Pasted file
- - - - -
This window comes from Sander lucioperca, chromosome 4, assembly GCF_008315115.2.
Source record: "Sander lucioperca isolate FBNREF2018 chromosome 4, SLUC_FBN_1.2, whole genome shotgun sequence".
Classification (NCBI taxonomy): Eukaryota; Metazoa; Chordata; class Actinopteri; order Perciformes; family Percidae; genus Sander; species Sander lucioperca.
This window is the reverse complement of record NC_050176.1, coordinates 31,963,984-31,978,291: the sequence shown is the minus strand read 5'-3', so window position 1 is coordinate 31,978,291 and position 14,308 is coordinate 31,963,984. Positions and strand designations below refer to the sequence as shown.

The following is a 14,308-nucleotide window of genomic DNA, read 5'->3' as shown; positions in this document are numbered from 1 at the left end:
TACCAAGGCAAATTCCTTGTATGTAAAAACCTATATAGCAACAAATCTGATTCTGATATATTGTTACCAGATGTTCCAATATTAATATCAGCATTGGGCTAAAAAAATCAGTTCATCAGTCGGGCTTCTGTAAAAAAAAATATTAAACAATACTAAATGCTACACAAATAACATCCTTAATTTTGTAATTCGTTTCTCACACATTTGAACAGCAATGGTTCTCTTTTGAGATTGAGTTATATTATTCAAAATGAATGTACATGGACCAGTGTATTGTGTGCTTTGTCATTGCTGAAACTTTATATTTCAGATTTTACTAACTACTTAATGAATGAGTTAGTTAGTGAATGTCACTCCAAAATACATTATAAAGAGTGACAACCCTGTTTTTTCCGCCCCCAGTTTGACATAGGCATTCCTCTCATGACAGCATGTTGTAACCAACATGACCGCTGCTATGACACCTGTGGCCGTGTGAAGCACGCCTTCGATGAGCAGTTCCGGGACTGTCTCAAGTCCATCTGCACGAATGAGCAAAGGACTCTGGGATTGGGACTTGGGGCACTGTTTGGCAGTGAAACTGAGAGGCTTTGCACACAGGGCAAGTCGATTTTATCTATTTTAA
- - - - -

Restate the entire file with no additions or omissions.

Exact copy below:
This window comes from Sander lucioperca, chromosome 4, assembly GCF_008315115.2.
Source record: "Sander lucioperca isolate FBNREF2018 chromosome 4, SLUC_FBN_1.2, whole genome shotgun sequence".
Classification (NCBI taxonomy): Eukaryota; Metazoa; Chordata; class Actinopteri; order Perciformes; family Percidae; genus Sander; species Sander lucioperca.
This window is the reverse complement of record NC_050176.1, coordinates 31,963,984-31,978,291: the sequence shown is the minus strand read 5'-3', so window position 1 is coordinate 31,978,291 and position 14,308 is coordinate 31,963,984. Positions and strand designations below refer to the sequence as shown.

The following is a 14,308-nucleotide window of genomic DNA, read 5'->3' as shown; positions in this document are numbered from 1 at the left end:
TACCAAGGCAAATTCCTTGTATGTAAAAACCTATATAGCAACAAATCTGATTCTGATATATTGTTACCAGATGTTCCAATATTAATATCAGCATTGGGCTAAAAAAATCAGTTCATCAGTCGGGCTTCTGTAAAAAAAAATATTAAACAATACTAAATGCTACACAAATAACATCCTTAATTTTGTAATTCGTTTCTCACACATTTGAACAGCAATGGTTCTCTTTTGAGATTGAGTTATATTATTCAAAATGAATGTACATGGACCAGTGTATTGTGTGCTTTGTCATTGCTGAAACTTTATATTTCAGATTTTACTAACTACTTAATGAATGAGTTAGTTAGTGAATGTCACTCCAAAATACATTATAAAGAGTGACAACCCTGTTTTTTCCGCCCCCAGTTTGACATAGGCATTCCTCTCATGACAGCATGTTGTAACCAACATGACCGCTGCTATGACACCTGTGGCCGTGTGAAGCACGCCTTCGATGAGCAGTTCCGGGACTGTCTCAAGTCCATCTGCACGAATGAGCAAAGGACTCTGGGATTGGGACTTGGGGCACTGTTTGGCAGTGAAACTGAGAGGCTTTGCACACAGGGCAAGTCGATTTTATCTATTTTAA